Forecasting is the process of making predictions of the future based on past and present, historical data and most commonly by analysis of trends. It is a systematic attempt to understand the future performance of a business or the behavior of a system. The understanding of the influencing variables, is an important component to improve the quality of the forecast.
Is not possible to remove the error from future decisions, but a correct approach to the forecast, reduces the risk allowing better informed decisions and improving the resilience respect unforeseen events. The forecasts must be coherent with the nature of the decision or control logic to support and the available data.
Concerning the models, it is possible to distinguish among qualitative and quantitative methods. The former are subjective, based on the opinion of experts; they are used when past data is not available. The latter create a relation, described by a function, between past and future data. They are usable when past data information is available and it can be assumed that some old patterns still are expected in the future.
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Between quantitative methods, it is possible to further split them between statistical and non-statistical methods. Statistical methods include for example the Moving Average, the Exponential Moving Average, simple Exponential Smoothing, ARMA and ARIMA, Holt Winters, etc. All these methods rely on some assumptions on the data that should be satisfied in order to obtain satisfactory results with their application. These methods typically decompose the series between the trend, the seasonality and the remainder.
On the other hand, non-statistical methods include all the Machine Learning framework within the Artificial Intelligence field. In this field many algorithms can be found, like Neural Networks, Support Vector Machines, Radial Basis Functions, Trees and Forests, etc. All the algorithms belonging to this field refer to Data Mining. They do not explicitly need that data satisfies some assumptions; actually, these algorithms try to mine data in order to find patterns and behaviors to be used for forecasting.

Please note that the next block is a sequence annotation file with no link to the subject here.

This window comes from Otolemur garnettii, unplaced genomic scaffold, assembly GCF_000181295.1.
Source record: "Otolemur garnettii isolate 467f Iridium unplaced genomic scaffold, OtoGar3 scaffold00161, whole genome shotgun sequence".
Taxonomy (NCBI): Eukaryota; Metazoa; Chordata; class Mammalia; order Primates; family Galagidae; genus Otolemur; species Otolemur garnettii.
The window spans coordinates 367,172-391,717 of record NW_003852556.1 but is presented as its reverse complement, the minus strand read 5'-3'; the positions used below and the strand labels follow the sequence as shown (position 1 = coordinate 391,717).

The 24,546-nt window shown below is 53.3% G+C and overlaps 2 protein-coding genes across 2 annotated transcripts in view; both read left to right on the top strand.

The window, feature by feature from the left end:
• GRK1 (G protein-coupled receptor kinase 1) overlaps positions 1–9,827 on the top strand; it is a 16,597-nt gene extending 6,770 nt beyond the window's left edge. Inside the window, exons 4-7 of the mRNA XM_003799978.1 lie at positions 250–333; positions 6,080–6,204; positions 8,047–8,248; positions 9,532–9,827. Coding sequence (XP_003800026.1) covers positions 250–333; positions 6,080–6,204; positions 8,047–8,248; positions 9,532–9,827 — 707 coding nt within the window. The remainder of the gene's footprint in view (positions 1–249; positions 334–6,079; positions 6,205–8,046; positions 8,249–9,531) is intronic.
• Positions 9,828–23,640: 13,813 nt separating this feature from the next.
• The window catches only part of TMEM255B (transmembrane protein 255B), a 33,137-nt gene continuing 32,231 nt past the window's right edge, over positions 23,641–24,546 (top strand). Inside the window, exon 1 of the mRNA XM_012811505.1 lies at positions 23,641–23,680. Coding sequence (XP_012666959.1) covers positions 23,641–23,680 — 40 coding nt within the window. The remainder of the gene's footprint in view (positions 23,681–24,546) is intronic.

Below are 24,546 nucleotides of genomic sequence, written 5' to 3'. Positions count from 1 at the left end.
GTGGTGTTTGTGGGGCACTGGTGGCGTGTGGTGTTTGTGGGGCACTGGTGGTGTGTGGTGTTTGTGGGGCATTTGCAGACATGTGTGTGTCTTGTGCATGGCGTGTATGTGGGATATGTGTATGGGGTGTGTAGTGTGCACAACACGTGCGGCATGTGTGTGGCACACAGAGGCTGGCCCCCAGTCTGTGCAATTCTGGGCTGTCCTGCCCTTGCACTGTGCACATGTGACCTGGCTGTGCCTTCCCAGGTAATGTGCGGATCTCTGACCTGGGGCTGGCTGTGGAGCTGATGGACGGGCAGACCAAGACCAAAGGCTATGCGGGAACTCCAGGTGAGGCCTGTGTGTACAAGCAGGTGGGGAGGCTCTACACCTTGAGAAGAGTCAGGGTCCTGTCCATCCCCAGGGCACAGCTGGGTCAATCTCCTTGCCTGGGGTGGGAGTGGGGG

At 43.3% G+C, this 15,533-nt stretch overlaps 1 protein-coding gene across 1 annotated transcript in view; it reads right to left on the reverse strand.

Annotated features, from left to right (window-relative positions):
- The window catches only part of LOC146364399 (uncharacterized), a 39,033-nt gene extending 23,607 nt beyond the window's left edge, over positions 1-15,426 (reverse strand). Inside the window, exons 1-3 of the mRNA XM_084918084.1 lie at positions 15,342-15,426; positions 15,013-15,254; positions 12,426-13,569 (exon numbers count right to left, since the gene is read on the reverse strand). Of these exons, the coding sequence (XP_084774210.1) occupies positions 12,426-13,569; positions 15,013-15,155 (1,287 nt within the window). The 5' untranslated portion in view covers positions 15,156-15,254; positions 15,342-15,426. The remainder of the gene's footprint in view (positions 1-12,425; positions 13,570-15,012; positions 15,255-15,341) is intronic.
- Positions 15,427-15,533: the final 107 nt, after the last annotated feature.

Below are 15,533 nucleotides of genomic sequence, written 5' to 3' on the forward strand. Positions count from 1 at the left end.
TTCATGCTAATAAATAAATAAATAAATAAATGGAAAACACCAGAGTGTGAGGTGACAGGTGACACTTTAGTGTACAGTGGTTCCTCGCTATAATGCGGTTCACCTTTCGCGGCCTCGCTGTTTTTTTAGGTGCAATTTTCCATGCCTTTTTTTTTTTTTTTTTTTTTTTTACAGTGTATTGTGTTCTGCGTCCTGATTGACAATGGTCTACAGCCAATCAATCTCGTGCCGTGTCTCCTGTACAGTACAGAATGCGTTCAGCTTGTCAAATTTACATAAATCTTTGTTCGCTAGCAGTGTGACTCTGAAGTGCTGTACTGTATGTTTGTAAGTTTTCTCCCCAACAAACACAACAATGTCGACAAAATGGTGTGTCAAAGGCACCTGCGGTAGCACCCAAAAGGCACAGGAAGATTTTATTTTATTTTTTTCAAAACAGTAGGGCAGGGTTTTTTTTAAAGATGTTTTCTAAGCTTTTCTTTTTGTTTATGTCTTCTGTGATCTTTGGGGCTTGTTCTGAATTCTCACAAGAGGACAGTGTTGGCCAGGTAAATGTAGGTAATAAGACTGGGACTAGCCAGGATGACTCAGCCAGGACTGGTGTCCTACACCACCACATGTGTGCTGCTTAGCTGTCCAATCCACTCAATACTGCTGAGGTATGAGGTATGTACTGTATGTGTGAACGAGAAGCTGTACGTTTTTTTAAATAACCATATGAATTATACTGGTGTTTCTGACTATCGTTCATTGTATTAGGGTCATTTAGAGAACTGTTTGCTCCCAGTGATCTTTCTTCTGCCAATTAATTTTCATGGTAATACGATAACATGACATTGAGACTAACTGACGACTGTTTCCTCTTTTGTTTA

All the above methods belong to supervised learning, which describe the technique used by the tool during its training phase. These methods try to emulate the human brain, which learn first deducing a relation between effect and cause and the can extend this law in order to generalize the phenomenon. For this reason, data provided to this tool must contain both the cause, the input, and the effect, the output.
There are other methods that do not need the input-output pair in order to be trained. These methods, like all the clustering techniques, are catalogued in the non-supervised learning. These methods try to find similarities among data collecting them in groups, accordingly to the features selected to describe them.
Before the application of any of the forecasting methods, the analyst should perform an analysis of the time series in order to verify if the assumptions underlying each method are met in order to correctly use the most appropriate approach.
Finally, clustering techniques have been shown to be a powerful tool in order to identify a customer segmentation looking at their behavior through historical data. This may lead the marketing/sales functions of a company to differentiate and address specialized promo to the different customer segments.
APPLICATION EXAMPLES & BENEFITS
There is a wide usage of forecasting methods. They can be used, for example:
to predict the sales of a product in order to optimize the inventory in the warehouse or plan a production
to predict the booking on a certain web-site
to predict the needs of energy or any other commodity
to predict the needs of product at store level to manage the replenishment
to predict failures for maintenance purposes
to understand the effect of promotions ...